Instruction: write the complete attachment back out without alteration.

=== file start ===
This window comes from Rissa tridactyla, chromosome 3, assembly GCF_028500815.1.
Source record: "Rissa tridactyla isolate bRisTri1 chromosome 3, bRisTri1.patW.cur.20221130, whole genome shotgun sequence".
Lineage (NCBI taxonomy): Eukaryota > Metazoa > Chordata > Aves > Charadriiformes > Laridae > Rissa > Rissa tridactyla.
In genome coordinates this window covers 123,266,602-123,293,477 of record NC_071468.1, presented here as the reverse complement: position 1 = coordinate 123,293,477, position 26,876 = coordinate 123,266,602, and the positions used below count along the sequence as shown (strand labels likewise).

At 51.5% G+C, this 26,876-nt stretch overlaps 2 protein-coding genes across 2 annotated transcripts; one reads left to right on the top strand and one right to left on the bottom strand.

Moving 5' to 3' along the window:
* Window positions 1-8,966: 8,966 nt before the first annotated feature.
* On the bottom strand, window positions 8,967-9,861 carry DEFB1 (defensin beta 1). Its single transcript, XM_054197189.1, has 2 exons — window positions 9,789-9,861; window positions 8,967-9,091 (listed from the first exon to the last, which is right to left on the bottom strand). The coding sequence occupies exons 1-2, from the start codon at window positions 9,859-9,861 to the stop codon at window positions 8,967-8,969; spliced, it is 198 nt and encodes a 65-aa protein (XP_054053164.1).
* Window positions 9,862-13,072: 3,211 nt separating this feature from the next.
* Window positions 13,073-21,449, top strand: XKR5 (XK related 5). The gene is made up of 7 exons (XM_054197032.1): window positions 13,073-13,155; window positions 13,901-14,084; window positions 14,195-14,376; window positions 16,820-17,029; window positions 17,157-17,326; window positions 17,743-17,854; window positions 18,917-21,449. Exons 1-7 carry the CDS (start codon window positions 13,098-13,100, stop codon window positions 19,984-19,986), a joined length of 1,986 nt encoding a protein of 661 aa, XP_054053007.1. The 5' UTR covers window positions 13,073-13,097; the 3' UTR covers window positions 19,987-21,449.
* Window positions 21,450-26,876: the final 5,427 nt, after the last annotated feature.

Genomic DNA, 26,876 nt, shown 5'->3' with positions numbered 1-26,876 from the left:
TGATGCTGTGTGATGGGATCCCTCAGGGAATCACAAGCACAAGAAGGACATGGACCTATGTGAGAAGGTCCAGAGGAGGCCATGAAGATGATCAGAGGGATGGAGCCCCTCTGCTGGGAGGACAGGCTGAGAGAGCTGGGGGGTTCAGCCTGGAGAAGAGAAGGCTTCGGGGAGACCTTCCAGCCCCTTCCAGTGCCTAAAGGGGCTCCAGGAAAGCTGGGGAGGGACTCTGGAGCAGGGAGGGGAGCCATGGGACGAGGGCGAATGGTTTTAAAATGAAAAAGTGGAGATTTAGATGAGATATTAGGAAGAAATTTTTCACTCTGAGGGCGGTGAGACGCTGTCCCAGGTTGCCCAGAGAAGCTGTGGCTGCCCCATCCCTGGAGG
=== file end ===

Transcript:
This window comes from Rissa tridactyla, chromosome 3, assembly GCF_028500815.1.
Source record: "Rissa tridactyla isolate bRisTri1 chromosome 3, bRisTri1.patW.cur.20221130, whole genome shotgun sequence".
Lineage (NCBI taxonomy): Eukaryota > Metazoa > Chordata > Aves > Charadriiformes > Laridae > Rissa > Rissa tridactyla.
In genome coordinates this window covers 123,266,602-123,293,477 of record NC_071468.1, presented here as the reverse complement: position 1 = coordinate 123,293,477, position 26,876 = coordinate 123,266,602, and the positions used below count along the sequence as shown (strand labels likewise).

At 51.5% G+C, this 26,876-nt stretch overlaps 2 protein-coding genes across 2 annotated transcripts; one reads left to right on the top strand and one right to left on the bottom strand.

Moving 5' to 3' along the window:
* Window positions 1-8,966: 8,966 nt before the first annotated feature.
* On the bottom strand, window positions 8,967-9,861 carry DEFB1 (defensin beta 1). Its single transcript, XM_054197189.1, has 2 exons — window positions 9,789-9,861; window positions 8,967-9,091 (listed from the first exon to the last, which is right to left on the bottom strand). The coding sequence occupies exons 1-2, from the start codon at window positions 9,859-9,861 to the stop codon at window positions 8,967-8,969; spliced, it is 198 nt and encodes a 65-aa protein (XP_054053164.1).
* Window positions 9,862-13,072: 3,211 nt separating this feature from the next.
* Window positions 13,073-21,449, top strand: XKR5 (XK related 5). The gene is made up of 7 exons (XM_054197032.1): window positions 13,073-13,155; window positions 13,901-14,084; window positions 14,195-14,376; window positions 16,820-17,029; window positions 17,157-17,326; window positions 17,743-17,854; window positions 18,917-21,449. Exons 1-7 carry the CDS (start codon window positions 13,098-13,100, stop codon window positions 19,984-19,986), a joined length of 1,986 nt encoding a protein of 661 aa, XP_054053007.1. The 5' UTR covers window positions 13,073-13,097; the 3' UTR covers window positions 19,987-21,449.
* Window positions 21,450-26,876: the final 5,427 nt, after the last annotated feature.

Genomic DNA, 26,876 nt, shown 5'->3' with positions numbered 1-26,876 from the left:
TGATGCTGTGTGATGGGATCCCTCAGGGAATCACAAGCACAAGAAGGACATGGACCTATGTGAGAAGGTCCAGAGGAGGCCATGAAGATGATCAGAGGGATGGAGCCCCTCTGCTGGGAGGACAGGCTGAGAGAGCTGGGGGGTTCAGCCTGGAGAAGAGAAGGCTTCGGGGAGACCTTCCAGCCCCTTCCAGTGCCTAAAGGGGCTCCAGGAAAGCTGGGGAGGGACTCTGGAGCAGGGAGGGGAGCCATGGGACGAGGGCGAATGGTTTTAAAATGAAAAAGTGGAGATTTAGATGAGATATTAGGAAGAAATTTTTCACTCTGAGGGCGGTGAGACGCTGTCCCAGGTTGCCCAGAGAAGCTGTGGCTGCCCCATCCCTGGAGG